Friday, May 16, 2008

Waxing nostalgic, because that's what you do when you sleep in your old bedroom.

Going through old pictures this week, I found a snapshot of my room right before I left for college. My little 10 x 10 space had reached perfection at that point. The saltillo tile pleased me to no end, cool and pleasantly worn in, with a footprint, said to be good luck by those who know these things, pressed into one square by a passing coyote when the clay was drying down in Mexico.

My bookshelves, loosely alphabetized, bore the fruit of years of thrift store culling. The shelves themselves were yard sale discoveries; the one in the picture was actually free at a Memorial Day sale in Idyllwild. I sanded and restained them myself, matching them to the dresser I'd used without fail since I was born, which featured a changing table on top that I used to hide my treasures in when I was in elementary school.

And then I had to unceremoniously pack it all up and leave. Much as I would have liked the room to remain a shrine to myself, I realized that wasn't going to happen. My younger sister Rachel got her own room for the first time in her life, and I was definitely happy for her, but she couldn't entirely efface the remnants of the room's previous occupant, and for that I was glad as well. The walls are still "London fog blue," and the quotations I inscribed in a light grey still float subtly in the background.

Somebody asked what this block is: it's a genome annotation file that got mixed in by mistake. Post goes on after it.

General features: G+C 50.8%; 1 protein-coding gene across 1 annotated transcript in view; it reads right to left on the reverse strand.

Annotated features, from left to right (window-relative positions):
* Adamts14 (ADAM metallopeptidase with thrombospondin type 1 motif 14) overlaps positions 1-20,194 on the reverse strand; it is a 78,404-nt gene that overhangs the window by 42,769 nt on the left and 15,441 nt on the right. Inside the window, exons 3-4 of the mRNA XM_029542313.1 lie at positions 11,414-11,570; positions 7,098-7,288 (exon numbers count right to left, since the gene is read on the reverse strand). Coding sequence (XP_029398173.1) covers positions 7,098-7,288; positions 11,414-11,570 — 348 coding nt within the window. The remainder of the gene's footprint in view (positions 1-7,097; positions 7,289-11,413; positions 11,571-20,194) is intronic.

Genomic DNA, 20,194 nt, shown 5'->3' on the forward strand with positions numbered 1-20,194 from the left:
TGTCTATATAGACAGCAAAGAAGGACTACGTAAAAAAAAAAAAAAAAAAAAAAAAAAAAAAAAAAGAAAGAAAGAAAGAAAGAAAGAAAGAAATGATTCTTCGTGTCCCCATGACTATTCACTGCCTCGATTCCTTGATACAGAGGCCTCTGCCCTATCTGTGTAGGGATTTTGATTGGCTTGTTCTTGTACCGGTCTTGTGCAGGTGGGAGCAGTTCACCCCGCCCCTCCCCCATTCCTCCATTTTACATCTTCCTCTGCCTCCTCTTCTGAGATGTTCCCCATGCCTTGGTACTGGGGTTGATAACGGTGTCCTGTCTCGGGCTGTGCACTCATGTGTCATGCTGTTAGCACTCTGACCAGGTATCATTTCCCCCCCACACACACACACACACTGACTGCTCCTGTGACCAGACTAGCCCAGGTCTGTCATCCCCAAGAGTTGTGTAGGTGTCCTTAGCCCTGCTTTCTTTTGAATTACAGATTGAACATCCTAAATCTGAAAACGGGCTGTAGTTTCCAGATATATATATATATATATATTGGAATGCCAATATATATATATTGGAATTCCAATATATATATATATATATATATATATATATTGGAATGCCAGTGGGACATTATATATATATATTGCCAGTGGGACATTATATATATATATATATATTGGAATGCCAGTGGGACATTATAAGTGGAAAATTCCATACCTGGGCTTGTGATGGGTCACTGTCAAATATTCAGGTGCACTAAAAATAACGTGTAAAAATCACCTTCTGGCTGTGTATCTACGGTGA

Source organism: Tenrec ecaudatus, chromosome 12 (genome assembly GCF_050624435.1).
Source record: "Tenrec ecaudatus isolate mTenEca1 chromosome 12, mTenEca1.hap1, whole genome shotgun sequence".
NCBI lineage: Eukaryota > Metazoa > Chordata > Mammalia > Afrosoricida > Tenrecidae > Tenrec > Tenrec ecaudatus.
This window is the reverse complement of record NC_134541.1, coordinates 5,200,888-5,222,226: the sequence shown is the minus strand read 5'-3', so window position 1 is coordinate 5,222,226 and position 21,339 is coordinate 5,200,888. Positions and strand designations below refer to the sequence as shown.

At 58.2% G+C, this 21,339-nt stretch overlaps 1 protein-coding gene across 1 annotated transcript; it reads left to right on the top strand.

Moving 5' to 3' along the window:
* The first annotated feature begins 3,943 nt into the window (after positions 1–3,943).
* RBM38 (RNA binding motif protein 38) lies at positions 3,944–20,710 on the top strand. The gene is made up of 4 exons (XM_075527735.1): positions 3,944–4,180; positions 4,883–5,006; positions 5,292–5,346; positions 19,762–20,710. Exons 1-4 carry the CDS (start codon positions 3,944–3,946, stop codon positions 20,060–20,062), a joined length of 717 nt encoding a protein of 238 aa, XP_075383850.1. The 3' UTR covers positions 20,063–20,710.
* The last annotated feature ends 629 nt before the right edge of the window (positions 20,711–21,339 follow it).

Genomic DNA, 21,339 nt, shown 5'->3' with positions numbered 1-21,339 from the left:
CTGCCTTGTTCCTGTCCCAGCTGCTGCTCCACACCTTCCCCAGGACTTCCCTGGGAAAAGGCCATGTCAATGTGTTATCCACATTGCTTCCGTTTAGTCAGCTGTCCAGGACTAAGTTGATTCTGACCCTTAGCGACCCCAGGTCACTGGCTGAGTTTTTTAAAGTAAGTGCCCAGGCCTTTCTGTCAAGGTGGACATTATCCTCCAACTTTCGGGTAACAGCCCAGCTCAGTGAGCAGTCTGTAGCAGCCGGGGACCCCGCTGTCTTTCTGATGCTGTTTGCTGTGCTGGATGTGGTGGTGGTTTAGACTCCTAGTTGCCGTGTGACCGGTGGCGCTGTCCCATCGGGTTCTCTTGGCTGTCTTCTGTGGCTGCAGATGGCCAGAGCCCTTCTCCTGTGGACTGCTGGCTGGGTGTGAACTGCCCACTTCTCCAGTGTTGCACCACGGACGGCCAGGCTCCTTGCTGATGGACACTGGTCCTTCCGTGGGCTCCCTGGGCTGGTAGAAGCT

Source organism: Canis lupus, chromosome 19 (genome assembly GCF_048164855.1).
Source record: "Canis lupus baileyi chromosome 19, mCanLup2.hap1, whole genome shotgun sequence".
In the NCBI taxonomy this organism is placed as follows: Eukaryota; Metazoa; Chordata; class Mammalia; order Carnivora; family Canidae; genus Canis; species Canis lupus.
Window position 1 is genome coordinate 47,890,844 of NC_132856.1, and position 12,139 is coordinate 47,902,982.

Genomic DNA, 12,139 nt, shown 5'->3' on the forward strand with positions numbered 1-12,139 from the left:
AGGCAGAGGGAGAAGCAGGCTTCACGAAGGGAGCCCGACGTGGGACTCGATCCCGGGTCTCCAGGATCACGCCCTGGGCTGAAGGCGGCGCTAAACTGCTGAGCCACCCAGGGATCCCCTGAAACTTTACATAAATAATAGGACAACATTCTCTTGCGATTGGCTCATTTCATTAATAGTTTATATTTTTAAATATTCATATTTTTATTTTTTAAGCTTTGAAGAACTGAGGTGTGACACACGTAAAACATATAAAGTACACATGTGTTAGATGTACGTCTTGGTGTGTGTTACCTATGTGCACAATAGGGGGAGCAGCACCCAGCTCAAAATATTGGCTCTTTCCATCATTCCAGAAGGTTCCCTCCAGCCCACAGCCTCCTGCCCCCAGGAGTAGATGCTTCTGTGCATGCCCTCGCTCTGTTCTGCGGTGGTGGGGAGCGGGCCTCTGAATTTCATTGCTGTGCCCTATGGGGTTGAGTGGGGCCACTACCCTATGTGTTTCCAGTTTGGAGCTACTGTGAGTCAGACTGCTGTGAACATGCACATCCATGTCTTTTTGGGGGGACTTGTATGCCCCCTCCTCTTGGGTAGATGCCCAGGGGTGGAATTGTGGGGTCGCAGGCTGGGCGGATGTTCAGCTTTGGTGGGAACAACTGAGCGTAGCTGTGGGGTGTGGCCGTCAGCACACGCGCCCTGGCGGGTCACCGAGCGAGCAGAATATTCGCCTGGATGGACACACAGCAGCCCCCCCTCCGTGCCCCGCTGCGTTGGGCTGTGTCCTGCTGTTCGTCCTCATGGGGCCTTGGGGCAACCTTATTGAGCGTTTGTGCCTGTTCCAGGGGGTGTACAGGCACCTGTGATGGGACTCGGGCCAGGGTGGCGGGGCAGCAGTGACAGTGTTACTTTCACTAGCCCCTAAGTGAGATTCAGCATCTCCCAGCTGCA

A couple of years ago, I became enchanted with the idea of surrounding myself with words. I collected phrases from some of my favorite literary figures, and together they form a fairly comprehensive portrait of my philosophy on life at the time.

"We live, in fact, in a world starved for solitude, silence, and private: and therefore starved for meditation and true friendship," said C.S. Lewis. I was a lonely, lonely kid throughout my adolescence, and so Lewis was one of my best friends. I like to think I've grown out of that, but I'll never forget what that felt like and what comfort these words gave to me.

"I'm just going to write because I cannot help it," Charlotte Brontë declared to her detractors. "Let other pens dwell on guilt and misery," Jane Austen wrote in Mansfield Park. I was resolved to do the same: to write ineluctably, and to write of things that made me happy, in a word.

"In the beginning was the Word, and the Word was with God, and the Word was God." So begins the gospel of John. This verse, more than any other, I think, embodied my view of Christianity. Aside from my obsession with words, I delighted here in metaphor, and not just any metaphor, but one that found an exquisite culmination of the Greek pursuit of knowledge and wisdom in the salvation of Christ.